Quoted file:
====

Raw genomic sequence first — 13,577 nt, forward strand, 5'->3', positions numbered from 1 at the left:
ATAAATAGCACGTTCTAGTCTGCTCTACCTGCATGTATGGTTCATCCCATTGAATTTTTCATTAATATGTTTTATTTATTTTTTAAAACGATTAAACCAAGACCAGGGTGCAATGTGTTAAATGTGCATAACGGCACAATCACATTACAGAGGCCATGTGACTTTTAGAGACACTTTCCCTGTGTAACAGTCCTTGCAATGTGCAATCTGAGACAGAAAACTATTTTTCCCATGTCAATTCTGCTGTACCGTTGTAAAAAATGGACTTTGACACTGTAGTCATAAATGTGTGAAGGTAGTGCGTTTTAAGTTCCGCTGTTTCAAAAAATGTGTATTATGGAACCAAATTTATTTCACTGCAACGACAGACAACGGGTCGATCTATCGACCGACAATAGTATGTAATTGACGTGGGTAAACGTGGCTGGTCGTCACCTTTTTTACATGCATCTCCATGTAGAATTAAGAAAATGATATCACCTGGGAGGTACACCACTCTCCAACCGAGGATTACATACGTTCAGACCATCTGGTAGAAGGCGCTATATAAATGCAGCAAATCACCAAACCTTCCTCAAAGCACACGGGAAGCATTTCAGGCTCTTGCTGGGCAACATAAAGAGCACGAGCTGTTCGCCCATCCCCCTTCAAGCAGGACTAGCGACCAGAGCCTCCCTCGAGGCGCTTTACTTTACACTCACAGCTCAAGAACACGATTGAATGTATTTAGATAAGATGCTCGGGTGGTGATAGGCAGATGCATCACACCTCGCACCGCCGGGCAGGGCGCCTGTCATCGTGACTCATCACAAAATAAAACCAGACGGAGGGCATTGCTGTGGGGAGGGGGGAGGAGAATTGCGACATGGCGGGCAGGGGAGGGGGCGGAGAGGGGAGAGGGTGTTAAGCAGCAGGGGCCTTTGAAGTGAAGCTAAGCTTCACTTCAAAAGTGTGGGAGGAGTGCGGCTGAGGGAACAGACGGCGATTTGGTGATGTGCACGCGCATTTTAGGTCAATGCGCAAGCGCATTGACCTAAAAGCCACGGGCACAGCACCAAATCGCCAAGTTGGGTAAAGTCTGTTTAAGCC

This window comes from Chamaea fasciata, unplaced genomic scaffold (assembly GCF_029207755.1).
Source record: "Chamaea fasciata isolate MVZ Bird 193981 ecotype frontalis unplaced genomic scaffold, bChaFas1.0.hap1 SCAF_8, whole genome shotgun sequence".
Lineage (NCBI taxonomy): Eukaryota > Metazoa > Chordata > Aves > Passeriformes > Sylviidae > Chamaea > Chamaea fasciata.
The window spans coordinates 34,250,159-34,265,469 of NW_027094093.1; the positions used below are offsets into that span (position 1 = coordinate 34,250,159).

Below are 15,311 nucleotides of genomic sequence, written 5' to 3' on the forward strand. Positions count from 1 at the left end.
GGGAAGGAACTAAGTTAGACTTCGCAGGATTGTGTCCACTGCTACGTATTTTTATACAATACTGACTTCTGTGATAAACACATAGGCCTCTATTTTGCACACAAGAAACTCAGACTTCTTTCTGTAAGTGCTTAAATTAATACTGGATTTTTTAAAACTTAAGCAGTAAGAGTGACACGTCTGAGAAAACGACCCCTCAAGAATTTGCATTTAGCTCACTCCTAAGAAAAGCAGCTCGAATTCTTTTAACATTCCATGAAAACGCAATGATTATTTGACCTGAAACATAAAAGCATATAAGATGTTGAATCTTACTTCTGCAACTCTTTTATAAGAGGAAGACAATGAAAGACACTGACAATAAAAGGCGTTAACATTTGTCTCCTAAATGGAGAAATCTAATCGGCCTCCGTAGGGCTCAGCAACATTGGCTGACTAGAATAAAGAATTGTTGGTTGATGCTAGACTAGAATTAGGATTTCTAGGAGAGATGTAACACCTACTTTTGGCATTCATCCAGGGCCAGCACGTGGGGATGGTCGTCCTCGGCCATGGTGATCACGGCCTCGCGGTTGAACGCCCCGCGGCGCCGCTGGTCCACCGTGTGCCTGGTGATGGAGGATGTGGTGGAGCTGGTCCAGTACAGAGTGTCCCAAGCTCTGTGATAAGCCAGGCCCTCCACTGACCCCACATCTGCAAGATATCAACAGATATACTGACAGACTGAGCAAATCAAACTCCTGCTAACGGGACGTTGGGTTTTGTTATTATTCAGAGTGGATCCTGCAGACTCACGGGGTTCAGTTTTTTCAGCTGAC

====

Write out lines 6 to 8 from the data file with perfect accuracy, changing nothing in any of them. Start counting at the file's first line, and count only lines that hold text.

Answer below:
The window spans coordinates 34,250,159-34,265,469 of NW_027094093.1; the positions used below are offsets into that span (position 1 = coordinate 34,250,159).

Below are 15,311 nucleotides of genomic sequence, written 5' to 3' on the forward strand. Positions count from 1 at the left end.
GGGAAGGAACTAAGTTAGACTTCGCAGGATTGTGTCCACTGCTACGTATTTTTATACAATACTGACTTCTGTGATAAACACATAGGCCTCTATTTTGCACACAAGAAACTCAGACTTCTTTCTGTAAGTGCTTAAATTAATACTGGATTTTTTAAAACTTAAGCAGTAAGAGTGACACGTCTGAGAAAACGACCCCTCAAGAATTTGCATTTAGCTCACTCCTAAGAAAAGCAGCTCGAATTCTTTTAACATTCCATGAAAACGCAATGATTATTTGACCTGAAACATAAAAGCATATAAGATGTTGAATCTTACTTCTGCAACTCTTTTATAAGAGGAAGACAATGAAAGACACTGACAATAAAAGGCGTTAACATTTGTCTCCTAAATGGAGAAATCTAATCGGCCTCCGTAGGGCTCAGCAACATTGGCTGACTAGAATAAAGAATTGTTGGTTGATGCTAGACTAGAATTAGGATTTCTAGGAGAGATGTAACACCTACTTTTGGCATTCATCCAGGGCCAGCACGTGGGGATGGTCGTCCTCGGCCATGGTGATCACGGCCTCGCGGTTGAACGCCCCGCGGCGCCGCTGGTCCACCGTGTGCCTGGTGATGGAGGATGTGGTGGAGCTGGTCCAGTACAGAGTGTCCCAAGCTCTGTGATAAGCCAGGCCCTCCACTGACCCCACATCTGCAAGATATCAACAGATATACTGACAGACTGAGCAAATCAAACTCCTGCTAACGGGACGTTGGGTTTTGTTATTATTCAGAGTGGATCCTGCAGACTCACGGGGTTCAGTTTTTTCAGCTGAC